'Fiscal cliff' talks stalled, but progress possible

Republicans and Democrats are at an impasse over President Obama's plan to raise income tax rates on the wealthiest Americans, which Republicans say would hurt job creation. But some Republicans are willing to reconsider their anti-tax pledges.

WASHINGTON — U.S. lawmakers have made little progress in the last 10 days toward a compromise to avoid the harsh tax increases and government spending cuts scheduled for January 1, a senior Democratic senator said on Sunday.

However, lawmakers in both the Democratic and Republican parties have been working hard to convince the public — and financial markets — that they are willing to compromise and can reach a deal before the end of the year.

The United States is on course to slash its budget deficit nearly in half next year. Closing the gap that quickly, which in Washington is referred to as going over a "fiscal cliff," could easily trigger a recession.

"Unfortunately, for the last 10 days, with the House and Congress gone for the Thanksgiving recess ... much progress hasn't been made," Dick Durbin, the No. 2 Senate Democrat, told ABC's "This Week."

A deadline is looming. Absent action by lawmakers and President Barack Obama, roughly $600 billion in tax increases and spending cuts will start to hit households and companies in early January.

Republicans and Obama's Democrats are at an impasse over the president's wish to raise income tax rates on the wealthiest Americans, which Republicans say would hurt job creation.

Republicans also want to cut spending on social programs more than Democrats say they will accept.

Still, a growing group of Republican lawmakers are loosening their ties to Grover Norquist, the anti-tax lobbyist famous for getting elected officials to sign a pledge that they will vote against any tax increases.

Republican Senator Lindsey Graham said Republicans will allow tax revenues to rise as long as social spending programs are reformed. "I will violate the pledge, long story short, for the good of the country, only if Democrats will do entitlement reform," he told "This Week."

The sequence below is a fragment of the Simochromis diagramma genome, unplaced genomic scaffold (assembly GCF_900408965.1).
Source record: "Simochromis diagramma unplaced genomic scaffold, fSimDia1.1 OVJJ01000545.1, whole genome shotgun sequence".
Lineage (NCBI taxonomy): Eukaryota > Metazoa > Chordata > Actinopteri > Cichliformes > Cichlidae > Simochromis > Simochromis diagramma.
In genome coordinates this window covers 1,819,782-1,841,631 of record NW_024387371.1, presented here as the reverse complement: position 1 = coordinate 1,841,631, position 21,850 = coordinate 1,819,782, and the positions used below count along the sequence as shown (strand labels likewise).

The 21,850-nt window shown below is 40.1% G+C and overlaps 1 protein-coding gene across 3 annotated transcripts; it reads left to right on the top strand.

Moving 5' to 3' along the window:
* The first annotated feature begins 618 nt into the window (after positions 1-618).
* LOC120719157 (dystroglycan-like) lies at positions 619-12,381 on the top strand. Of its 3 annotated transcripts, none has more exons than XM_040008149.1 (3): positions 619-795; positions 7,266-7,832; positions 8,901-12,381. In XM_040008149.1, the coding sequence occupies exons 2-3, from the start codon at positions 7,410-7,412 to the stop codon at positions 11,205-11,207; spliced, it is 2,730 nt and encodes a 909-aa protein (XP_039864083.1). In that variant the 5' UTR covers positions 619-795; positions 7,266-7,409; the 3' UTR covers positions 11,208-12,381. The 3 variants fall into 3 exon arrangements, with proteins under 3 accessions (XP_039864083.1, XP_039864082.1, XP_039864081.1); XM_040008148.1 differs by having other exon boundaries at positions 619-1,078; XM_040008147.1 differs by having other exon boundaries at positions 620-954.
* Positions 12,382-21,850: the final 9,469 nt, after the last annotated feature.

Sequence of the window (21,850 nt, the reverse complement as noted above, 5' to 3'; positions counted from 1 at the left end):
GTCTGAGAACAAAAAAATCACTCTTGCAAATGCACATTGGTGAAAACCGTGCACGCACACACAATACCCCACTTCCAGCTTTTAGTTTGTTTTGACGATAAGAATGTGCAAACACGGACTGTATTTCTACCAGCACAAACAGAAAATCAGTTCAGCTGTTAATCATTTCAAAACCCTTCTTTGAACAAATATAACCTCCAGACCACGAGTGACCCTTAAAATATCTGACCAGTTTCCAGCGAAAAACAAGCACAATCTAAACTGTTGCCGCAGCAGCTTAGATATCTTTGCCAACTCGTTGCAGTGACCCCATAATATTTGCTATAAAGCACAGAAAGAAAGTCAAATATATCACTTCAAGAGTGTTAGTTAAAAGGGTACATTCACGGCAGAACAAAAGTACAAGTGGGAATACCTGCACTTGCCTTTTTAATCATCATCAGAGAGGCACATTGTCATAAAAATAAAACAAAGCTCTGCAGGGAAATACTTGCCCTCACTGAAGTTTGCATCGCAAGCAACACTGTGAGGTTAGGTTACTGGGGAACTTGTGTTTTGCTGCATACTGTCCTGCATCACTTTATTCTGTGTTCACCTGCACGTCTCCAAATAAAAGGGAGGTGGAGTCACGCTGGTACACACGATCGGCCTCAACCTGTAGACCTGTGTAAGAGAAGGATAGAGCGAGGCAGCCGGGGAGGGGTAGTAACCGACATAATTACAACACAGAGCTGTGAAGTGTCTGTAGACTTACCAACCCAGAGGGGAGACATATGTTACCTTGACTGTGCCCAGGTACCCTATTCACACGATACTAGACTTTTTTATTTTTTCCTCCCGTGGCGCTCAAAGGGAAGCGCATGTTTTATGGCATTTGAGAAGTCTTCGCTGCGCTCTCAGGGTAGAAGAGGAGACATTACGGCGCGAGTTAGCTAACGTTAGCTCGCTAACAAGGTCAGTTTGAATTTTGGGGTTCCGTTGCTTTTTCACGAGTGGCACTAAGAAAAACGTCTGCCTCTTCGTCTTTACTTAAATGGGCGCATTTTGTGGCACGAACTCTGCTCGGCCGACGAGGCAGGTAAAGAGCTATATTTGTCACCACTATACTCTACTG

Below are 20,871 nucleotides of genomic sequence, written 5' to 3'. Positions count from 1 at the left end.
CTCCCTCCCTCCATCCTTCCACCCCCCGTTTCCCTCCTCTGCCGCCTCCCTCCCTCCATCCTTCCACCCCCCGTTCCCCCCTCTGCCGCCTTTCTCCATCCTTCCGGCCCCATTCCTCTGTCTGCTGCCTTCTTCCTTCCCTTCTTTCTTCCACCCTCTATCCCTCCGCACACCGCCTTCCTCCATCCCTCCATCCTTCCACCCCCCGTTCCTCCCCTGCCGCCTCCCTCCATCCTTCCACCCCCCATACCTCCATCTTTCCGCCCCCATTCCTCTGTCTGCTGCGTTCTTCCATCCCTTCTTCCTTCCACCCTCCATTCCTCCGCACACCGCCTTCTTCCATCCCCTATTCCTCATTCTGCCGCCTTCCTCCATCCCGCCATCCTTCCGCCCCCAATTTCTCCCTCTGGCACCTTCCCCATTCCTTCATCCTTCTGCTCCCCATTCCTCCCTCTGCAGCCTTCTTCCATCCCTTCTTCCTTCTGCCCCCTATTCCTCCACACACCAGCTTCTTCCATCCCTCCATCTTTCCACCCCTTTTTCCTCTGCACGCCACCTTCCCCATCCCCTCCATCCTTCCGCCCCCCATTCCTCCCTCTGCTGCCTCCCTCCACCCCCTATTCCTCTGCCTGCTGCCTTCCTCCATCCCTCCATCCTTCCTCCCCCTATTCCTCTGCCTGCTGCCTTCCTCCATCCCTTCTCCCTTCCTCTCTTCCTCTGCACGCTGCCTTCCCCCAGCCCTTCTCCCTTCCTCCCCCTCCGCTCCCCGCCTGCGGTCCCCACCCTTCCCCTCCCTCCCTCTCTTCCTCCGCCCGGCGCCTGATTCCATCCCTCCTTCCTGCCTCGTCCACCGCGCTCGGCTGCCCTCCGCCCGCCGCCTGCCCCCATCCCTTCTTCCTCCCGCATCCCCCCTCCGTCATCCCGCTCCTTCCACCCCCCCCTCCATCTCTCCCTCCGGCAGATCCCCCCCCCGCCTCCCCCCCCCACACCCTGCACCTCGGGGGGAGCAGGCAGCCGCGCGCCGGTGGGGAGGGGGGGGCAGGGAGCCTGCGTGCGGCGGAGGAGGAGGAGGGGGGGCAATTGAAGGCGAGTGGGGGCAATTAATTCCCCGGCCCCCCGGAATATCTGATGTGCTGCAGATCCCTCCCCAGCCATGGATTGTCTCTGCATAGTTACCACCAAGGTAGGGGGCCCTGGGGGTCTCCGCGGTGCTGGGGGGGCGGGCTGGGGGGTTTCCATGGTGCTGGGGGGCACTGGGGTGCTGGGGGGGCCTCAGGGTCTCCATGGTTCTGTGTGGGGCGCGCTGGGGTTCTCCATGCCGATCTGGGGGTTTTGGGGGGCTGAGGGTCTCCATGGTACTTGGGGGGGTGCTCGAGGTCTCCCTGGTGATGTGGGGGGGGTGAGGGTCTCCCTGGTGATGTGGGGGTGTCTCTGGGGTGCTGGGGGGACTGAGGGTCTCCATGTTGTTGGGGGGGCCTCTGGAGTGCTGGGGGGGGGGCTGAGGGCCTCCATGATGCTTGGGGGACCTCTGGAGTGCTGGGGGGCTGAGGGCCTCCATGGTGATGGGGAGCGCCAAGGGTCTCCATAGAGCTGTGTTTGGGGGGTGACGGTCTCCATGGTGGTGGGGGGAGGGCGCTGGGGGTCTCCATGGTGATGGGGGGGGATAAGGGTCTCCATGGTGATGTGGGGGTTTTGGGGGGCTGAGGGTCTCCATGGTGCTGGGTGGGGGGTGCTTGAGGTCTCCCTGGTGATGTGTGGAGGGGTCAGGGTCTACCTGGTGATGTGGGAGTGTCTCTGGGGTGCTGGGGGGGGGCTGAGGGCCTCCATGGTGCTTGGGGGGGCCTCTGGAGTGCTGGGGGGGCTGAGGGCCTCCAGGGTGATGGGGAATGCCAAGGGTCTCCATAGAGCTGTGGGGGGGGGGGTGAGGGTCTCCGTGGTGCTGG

Republican Senator Saxby Chambliss said last week he "cared more about the country" than a 20-year-old pledge, and on Sunday Republican Representative Peter King, chairman of the House Homeland Security Committee, told NBC's "Meet the Press" he agreed "completely" with Chambliss.

Durbin said Democrats are willing to allow small changes to parts of the country's entitlement programs, including public health insurance programs for the elderly and poor, but the Social Security government pension program should not be on the table.

"Bring entitlement reform into the conversation. Social Security, set [it] aside," Durbin said.

Carl Levin, chairman of the Senate Armed Services committee, said the ability to avoid the "fiscal cliff," depended on the Republicans.

"The key here is whether or not the Republicans will move away from the ideologically rigid position, which has been the Grover Norquist pledge, which most of them signed," he said on "Meet the Press."

Additional reporting by Patricia Zengerle; editing by Todd Eastham.